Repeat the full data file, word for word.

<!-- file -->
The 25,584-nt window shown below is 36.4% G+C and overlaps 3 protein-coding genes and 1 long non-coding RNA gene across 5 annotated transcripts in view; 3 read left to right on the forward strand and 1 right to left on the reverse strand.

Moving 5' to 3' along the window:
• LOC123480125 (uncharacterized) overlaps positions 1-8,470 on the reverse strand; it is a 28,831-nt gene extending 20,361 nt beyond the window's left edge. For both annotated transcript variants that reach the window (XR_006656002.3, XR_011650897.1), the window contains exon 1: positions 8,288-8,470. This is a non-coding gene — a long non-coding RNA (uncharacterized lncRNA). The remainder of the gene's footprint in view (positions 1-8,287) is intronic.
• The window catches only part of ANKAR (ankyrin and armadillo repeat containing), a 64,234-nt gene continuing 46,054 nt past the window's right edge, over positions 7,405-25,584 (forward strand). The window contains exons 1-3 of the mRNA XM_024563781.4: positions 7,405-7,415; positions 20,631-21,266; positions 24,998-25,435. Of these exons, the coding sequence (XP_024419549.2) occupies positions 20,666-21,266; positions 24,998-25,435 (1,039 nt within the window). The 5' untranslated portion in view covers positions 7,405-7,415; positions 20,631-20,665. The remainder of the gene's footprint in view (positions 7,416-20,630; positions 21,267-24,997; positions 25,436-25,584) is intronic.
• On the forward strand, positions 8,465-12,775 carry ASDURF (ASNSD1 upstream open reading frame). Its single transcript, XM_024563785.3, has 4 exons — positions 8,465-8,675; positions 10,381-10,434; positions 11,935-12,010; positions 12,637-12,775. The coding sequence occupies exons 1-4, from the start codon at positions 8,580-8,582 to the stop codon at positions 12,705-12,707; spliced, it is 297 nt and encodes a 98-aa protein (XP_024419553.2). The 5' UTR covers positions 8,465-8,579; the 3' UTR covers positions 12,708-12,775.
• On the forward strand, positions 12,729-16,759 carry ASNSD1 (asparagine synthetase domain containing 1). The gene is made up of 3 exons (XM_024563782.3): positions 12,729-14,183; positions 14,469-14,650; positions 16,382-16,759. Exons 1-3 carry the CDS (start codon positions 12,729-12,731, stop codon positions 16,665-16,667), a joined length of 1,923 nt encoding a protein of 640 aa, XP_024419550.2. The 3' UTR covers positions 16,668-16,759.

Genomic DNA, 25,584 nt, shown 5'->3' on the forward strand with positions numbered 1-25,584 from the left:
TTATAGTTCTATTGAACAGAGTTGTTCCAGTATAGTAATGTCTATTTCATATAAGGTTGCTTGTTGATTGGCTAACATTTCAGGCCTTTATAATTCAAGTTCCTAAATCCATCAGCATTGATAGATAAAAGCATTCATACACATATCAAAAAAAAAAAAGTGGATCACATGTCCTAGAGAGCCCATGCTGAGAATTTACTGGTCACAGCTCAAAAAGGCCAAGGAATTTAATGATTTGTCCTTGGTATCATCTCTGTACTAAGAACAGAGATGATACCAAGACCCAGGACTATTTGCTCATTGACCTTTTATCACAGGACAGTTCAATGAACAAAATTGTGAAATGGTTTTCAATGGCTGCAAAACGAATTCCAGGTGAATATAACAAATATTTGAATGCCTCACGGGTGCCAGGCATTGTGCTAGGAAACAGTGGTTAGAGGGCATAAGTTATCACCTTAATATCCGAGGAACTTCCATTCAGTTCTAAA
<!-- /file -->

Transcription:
The 25,584-nt window shown below is 36.4% G+C and overlaps 3 protein-coding genes and 1 long non-coding RNA gene across 5 annotated transcripts in view; 3 read left to right on the forward strand and 1 right to left on the reverse strand.

Moving 5' to 3' along the window:
• LOC123480125 (uncharacterized) overlaps positions 1-8,470 on the reverse strand; it is a 28,831-nt gene extending 20,361 nt beyond the window's left edge. For both annotated transcript variants that reach the window (XR_006656002.3, XR_011650897.1), the window contains exon 1: positions 8,288-8,470. This is a non-coding gene — a long non-coding RNA (uncharacterized lncRNA). The remainder of the gene's footprint in view (positions 1-8,287) is intronic.
• The window catches only part of ANKAR (ankyrin and armadillo repeat containing), a 64,234-nt gene continuing 46,054 nt past the window's right edge, over positions 7,405-25,584 (forward strand). The window contains exons 1-3 of the mRNA XM_024563781.4: positions 7,405-7,415; positions 20,631-21,266; positions 24,998-25,435. Of these exons, the coding sequence (XP_024419549.2) occupies positions 20,666-21,266; positions 24,998-25,435 (1,039 nt within the window). The 5' untranslated portion in view covers positions 7,405-7,415; positions 20,631-20,665. The remainder of the gene's footprint in view (positions 7,416-20,630; positions 21,267-24,997; positions 25,436-25,584) is intronic.
• On the forward strand, positions 8,465-12,775 carry ASDURF (ASNSD1 upstream open reading frame). Its single transcript, XM_024563785.3, has 4 exons — positions 8,465-8,675; positions 10,381-10,434; positions 11,935-12,010; positions 12,637-12,775. The coding sequence occupies exons 1-4, from the start codon at positions 8,580-8,582 to the stop codon at positions 12,705-12,707; spliced, it is 297 nt and encodes a 98-aa protein (XP_024419553.2). The 5' UTR covers positions 8,465-8,579; the 3' UTR covers positions 12,708-12,775.
• On the forward strand, positions 12,729-16,759 carry ASNSD1 (asparagine synthetase domain containing 1). The gene is made up of 3 exons (XM_024563782.3): positions 12,729-14,183; positions 14,469-14,650; positions 16,382-16,759. Exons 1-3 carry the CDS (start codon positions 12,729-12,731, stop codon positions 16,665-16,667), a joined length of 1,923 nt encoding a protein of 640 aa, XP_024419550.2. The 3' UTR covers positions 16,668-16,759.

Genomic DNA, 25,584 nt, shown 5'->3' on the forward strand with positions numbered 1-25,584 from the left:
TTATAGTTCTATTGAACAGAGTTGTTCCAGTATAGTAATGTCTATTTCATATAAGGTTGCTTGTTGATTGGCTAACATTTCAGGCCTTTATAATTCAAGTTCCTAAATCCATCAGCATTGATAGATAAAAGCATTCATACACATATCAAAAAAAAAAAAGTGGATCACATGTCCTAGAGAGCCCATGCTGAGAATTTACTGGTCACAGCTCAAAAAGGCCAAGGAATTTAATGATTTGTCCTTGGTATCATCTCTGTACTAAGAACAGAGATGATACCAAGACCCAGGACTATTTGCTCATTGACCTTTTATCACAGGACAGTTCAATGAACAAAATTGTGAAATGGTTTTCAATGGCTGCAAAACGAATTCCAGGTGAATATAACAAATATTTGAATGCCTCACGGGTGCCAGGCATTGTGCTAGGAAACAGTGGTTAGAGGGCATAAGTTATCACCTTAATATCCGAGGAACTTCCATTCAGTTCTAAA